Home > Reviews > EVENING – Jan A.P. Kaczmarek

EVENING – Jan A.P. Kaczmarek

Original Review by Jonathan Broxton

A thoughtful film about life, death and regret, based on the popular novel by Susan Minot, Evening stars Vanessa Redgrave as Ann Lord, an old woman at the end of her life, being cared for by her two daughters, Nina and Connie (Toni Collette and Natasha Richardson). As Ann lies in bed, waiting for the inevitable, her mind wanders back to a pivotal moment in her life: the summer of 1955, when as a young woman (Clare Danes) she attended the Rhode Island wedding of a friend, and was forced to make a decision which ultimately shaped the rest of her life. But was it the right one? As she ponders her choices, she imparts a long-held secret to her enthralled daughters, the repercussions of which are felt far and wide. With a stellar supporting cast that includes Glenn Close, Meryl Streep, Patrick Wilson, Hugh Dancy, Eileen Atkins, and Close’s real-life daughter Mamie Gummer, Lajos Koltai’s film is a moving and dramatic character study that is much more than simply a “chick flick”.

The score for Evening is by Oscar-winning Polish composer Jan A.P. Kaczmarek who, like many before him, rather vanished under the radar after picking up his golden boy for Finding Neverland in 2004. His score for Evening is generally quiet, reflective, and romantic, with special emphasis on piano, strings, woodwinds, and an occasional ethereal female voice. The “Opening Title” is a perfect example of Kaczmarek’s brand of reflective intimacy, as he offsets Justyna Streczkowska’s voice with gossamer harp and cello solos to beautiful effect.

Later, “Before the Wedding” has a slightly more nimble feel to its piano performance, although this is quickly turned in on its head by the darker “Anne and Harris in Love”, which re-interjects the longing cello theme back into the mix. In fact, the whole score has a sense of being a romantic score that never quite manages to be romantic. I appreciate that this sounds like an oxymoron, but it fits the tone of the film – that of love lost, love missed, and lifelong regrets.

Polish virtuoso pianist Leszek Mozdzer’s performances really are the emotional driving force throughout the score, and in several cues – notably “Memories of Evening”, “The Dream Continues” and “Remembering Buddy” – his lively, intricate finger work provides the thematic, timbral and emotional foundation onto which everything else is built. The final cue, “Evening”, provides the lush and emotionally heightened conclusion to the score’s various elements, and rounds thing off in a touching, satisfying way.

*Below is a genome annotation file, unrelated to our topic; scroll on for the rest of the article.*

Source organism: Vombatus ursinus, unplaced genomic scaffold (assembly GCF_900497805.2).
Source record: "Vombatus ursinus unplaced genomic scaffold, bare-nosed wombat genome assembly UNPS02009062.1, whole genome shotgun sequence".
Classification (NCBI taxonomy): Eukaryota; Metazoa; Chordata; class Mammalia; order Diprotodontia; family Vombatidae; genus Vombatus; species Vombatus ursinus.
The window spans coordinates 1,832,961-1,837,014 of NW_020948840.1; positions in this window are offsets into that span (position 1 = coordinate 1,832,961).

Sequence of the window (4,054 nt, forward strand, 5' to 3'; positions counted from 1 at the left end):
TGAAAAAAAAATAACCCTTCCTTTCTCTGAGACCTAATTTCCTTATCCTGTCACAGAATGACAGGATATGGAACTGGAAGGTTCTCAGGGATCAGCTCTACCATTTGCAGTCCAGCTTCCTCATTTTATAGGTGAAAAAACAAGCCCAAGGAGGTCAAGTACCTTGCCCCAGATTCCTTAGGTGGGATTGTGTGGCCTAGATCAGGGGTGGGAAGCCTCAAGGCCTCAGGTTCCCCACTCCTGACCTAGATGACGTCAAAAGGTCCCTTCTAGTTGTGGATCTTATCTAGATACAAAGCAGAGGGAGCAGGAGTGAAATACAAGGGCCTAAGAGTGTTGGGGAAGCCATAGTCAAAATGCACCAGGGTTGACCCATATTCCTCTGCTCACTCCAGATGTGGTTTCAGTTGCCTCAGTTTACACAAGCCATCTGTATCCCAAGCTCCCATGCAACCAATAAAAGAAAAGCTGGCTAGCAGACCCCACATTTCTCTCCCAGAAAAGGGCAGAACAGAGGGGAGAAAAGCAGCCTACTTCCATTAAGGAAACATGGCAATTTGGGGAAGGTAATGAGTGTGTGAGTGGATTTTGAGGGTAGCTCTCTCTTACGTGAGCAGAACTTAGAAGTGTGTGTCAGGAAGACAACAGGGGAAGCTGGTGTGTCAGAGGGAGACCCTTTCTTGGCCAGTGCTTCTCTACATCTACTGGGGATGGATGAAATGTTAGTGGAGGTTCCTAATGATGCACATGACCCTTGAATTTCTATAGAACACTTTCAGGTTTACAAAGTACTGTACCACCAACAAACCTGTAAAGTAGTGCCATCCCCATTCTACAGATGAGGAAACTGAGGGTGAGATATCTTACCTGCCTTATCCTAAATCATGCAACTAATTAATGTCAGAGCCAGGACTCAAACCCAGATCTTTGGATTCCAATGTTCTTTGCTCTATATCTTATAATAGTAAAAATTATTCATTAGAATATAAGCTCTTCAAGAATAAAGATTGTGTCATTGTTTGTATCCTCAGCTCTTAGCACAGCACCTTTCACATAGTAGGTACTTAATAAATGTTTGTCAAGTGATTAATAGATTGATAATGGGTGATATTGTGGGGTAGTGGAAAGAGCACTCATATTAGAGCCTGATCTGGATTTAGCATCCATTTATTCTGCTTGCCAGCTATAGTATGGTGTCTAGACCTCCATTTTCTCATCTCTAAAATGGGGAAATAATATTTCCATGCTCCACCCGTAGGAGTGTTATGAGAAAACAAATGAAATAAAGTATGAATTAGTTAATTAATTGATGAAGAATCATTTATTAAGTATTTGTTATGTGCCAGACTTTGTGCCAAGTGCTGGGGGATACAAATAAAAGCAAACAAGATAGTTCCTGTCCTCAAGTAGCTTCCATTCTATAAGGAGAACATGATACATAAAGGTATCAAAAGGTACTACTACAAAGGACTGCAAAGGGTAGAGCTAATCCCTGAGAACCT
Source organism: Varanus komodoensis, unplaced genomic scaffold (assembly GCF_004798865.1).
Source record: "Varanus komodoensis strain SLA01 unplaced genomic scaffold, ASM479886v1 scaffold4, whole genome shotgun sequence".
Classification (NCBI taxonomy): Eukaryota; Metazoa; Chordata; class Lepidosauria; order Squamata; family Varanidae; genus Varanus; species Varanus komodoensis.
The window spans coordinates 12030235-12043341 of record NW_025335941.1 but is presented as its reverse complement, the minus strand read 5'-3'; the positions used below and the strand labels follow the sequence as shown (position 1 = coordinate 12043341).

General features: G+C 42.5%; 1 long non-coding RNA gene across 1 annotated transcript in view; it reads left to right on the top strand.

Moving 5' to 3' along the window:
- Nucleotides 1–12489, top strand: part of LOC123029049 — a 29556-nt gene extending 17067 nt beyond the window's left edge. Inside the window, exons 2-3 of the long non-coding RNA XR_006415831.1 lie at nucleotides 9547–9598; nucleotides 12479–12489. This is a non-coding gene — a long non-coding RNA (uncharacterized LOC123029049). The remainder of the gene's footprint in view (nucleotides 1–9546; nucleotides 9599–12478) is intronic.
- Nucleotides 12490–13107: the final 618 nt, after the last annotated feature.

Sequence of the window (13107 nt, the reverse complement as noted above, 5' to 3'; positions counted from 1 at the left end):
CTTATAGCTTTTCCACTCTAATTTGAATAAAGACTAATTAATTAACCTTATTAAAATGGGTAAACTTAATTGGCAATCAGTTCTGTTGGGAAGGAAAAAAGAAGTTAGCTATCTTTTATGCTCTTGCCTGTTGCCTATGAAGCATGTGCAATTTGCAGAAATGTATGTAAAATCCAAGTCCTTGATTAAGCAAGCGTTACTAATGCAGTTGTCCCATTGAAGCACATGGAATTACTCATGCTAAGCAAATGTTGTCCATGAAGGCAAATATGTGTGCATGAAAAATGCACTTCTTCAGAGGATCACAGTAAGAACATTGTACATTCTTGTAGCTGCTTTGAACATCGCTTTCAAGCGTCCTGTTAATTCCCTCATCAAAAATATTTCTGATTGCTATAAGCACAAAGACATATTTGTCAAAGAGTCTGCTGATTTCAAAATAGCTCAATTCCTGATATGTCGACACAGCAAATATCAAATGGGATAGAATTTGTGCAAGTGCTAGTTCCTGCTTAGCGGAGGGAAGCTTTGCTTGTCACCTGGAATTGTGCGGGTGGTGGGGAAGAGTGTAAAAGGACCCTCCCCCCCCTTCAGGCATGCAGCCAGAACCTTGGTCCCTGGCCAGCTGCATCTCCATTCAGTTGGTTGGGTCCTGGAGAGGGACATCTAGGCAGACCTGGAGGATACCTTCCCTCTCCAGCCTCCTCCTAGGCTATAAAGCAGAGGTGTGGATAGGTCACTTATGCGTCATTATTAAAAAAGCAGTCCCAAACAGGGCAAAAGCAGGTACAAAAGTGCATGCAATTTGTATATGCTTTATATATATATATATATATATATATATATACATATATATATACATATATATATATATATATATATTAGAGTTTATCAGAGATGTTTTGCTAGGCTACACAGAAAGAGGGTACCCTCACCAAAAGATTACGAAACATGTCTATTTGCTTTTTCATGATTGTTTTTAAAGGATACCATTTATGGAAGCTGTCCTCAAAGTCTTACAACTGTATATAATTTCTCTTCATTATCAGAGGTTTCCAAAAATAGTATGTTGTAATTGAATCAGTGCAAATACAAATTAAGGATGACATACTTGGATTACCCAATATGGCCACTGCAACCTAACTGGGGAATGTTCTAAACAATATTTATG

In many ways, Evening is the kind of score that Rachel Portman, or someone of her ilk, might have written for a similar film, and as such it is more than likely that fans of her light, personal writing will find plenty to appreciate here. The soundtrack, on Verve records, features 8 tracks from Kaczmarek’s score alongside a collection of smoky period jazz ballads performed by the likes of Peggy Lee, Ella Fitzgerald, Sarah Vaughan and Canadian crooner Michael Bublé.

Rating: ***½

Track Listing:

  • Opening Titles (3;00)
  • Time After Time (performed by Ella Fitzgerald) (3:31)
  • Anne Arrives (1:58)
  • Pretend Steve (performed by Ash) (1:38)
  • I’ve Got The World On A String (performed by Michael Bublé) (2:47)
  • Gee Baby Ain’t I Good To You (performed by Peggy Lee) (3:24)
  • Before the Wedding (2:05)
  • Anne and Harris In Love (2:14)
  • You’re My Thrill (performed by Peggy Lee) (3:25)
  • Memories of the Evening (2:19)
  • The Dream Continues (2:27)
  • Stairway to the Stars (performed by Sarah Vaughan) (4;46)
  • Remembering Buddy (3:05)
  • Stella By Starlight (performed by Anita O’Day) (2:06)
  • Evening (5:37)

Running Time: 44 minutes 22 seconds

Verve Records B0009205-02 (2007)

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